Stopping a production process to conduct inspections can come with its own problems. The company may lose money by halting manufacturing, employees lose available working time and deadlines may not be met. NDT can keep production in motion because products can be inspected at any point in the process, even while everything is still running.

NDT testing methods

There are 14 total inspection methods that fall under the nondestructive testing umbrella, although six methods are used more frequently than others. These six methods include magnetic particle testing, liquid penetrant testing, radiographic testing, ultrasonic testing, electromagnetic testing, and visual testing.

Each method is classified by the equipment or penetrating medium that is used during the inspection; they are also generally divided into two groups, those involving advanced techniques and those using conventional techniques.

Advanced NDT techniques are methods that are typically newer and continue to evolve with advancing technology. They tend to be more complicated and confusing than conventional methods. Electromagnetic testing, laser testing methods, radiographic testing, and ultrasonic testing are all considered to be advanced techniques.

On the other hand, conventional techniques (which include all of the remaining NDT methods) are usually simpler than advanced techniques and don’t necessarily require the same level of specialized training that NDT technicians need for some of the advanced techniques. They are usually simpler than advanced techniques and don’t necessarily require the same specialized training that NDT technicians need for some of the advanced techniques.


Magnetic particle testing (MT) uses magnetic fields to find flaws on or near the surface of materials. When the magnetic fields are applied to the surface of an object, they will create a magnetic flux leakage when they make contact with a discontinuity. MT can be used on metals that are susceptible to magnetization, such as nickel, iron, or certain alloys.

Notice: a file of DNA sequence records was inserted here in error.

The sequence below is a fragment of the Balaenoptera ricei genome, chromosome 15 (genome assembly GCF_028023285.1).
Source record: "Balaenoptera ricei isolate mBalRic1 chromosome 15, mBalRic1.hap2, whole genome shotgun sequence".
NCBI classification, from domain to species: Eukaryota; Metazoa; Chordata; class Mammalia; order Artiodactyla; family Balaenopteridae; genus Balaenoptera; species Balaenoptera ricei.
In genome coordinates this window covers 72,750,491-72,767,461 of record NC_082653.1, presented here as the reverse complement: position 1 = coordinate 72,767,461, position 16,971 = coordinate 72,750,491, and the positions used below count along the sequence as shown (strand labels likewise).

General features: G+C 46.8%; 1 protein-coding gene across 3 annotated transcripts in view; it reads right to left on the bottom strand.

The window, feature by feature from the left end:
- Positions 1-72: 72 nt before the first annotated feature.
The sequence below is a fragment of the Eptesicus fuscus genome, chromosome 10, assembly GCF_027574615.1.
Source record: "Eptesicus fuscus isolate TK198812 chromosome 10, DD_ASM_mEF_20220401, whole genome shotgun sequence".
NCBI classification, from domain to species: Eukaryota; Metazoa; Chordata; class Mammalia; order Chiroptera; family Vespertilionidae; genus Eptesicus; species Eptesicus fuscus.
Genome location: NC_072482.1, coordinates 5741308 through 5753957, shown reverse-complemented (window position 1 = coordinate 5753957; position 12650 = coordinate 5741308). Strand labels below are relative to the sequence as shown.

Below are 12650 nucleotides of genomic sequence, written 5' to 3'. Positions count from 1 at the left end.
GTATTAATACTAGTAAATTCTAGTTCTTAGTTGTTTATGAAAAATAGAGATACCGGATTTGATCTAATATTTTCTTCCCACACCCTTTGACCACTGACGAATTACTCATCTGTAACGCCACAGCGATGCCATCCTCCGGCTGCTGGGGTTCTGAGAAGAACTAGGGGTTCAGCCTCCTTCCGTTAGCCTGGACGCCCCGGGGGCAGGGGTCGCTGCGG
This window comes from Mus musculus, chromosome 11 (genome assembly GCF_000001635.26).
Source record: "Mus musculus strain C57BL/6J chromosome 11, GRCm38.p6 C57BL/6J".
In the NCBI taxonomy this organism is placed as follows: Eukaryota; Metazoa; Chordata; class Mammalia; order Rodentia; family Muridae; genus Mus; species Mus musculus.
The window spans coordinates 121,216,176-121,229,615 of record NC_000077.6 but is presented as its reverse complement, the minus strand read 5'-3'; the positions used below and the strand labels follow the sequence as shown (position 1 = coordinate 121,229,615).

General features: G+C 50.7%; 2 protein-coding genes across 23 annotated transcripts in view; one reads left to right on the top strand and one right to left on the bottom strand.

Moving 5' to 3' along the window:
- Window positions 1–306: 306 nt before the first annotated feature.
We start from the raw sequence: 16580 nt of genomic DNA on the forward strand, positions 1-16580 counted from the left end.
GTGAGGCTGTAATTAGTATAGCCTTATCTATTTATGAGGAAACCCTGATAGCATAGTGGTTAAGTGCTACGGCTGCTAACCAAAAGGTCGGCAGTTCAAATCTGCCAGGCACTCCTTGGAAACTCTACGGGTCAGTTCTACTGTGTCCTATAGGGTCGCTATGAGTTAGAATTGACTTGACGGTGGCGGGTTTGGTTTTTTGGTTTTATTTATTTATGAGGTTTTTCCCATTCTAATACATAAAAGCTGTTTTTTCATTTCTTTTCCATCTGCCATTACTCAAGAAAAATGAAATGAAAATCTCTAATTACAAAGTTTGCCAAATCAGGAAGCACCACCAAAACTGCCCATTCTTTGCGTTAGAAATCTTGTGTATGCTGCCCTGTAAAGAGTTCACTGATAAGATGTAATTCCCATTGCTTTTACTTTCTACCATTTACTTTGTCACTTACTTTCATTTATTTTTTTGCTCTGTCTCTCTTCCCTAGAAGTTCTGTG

MT is divided into two different types of inspection: wet magnetic particle testing (WMPT) or dry magnetic particle testing (DMPT). Both processes start by sending a magnetic field through the material being inspected. After that, metal particles will be spread over the material; the magnetic flux leakages that are created during the first step draw the metal particles in, making the surface flaws easily visible.


Liquid penetrant testing (PT) is actually conducted much in the same way as MT, but instead of using magnetic particles, a low viscosity liquid (known as a penetrant) is spread over the surface of a material and will attract to shallow flaws. This means that PT can be performed on both magnetic and non-magnetic materials, but will not work with porous surfaces.

Once the penetrant (which can be seen either by the naked eye or, if it is fluorescent, with a black light) is applied to the surface of a material, it is left to sit on the surface for a period of time, which is called the “penetrant dwell time.” The material will then be cleaned off, removing the penetrant from the surface but leaving some in the cracks and fissures on the object. 

A coating of a developer will be applied after the penetrant is cleaned off of the surface, then let sit for a “developer dwell time.” The penetrant will move upward and combine with the developer, creating a visible indication of where the surface flaws are on the object.


The simplest way to understand how radiographic testing (RT) works is to understand how an x-ray works. In fact, x-rays are often used on thinner or less dense materials, while gamma rays are preferred for materials that are thicker or denser.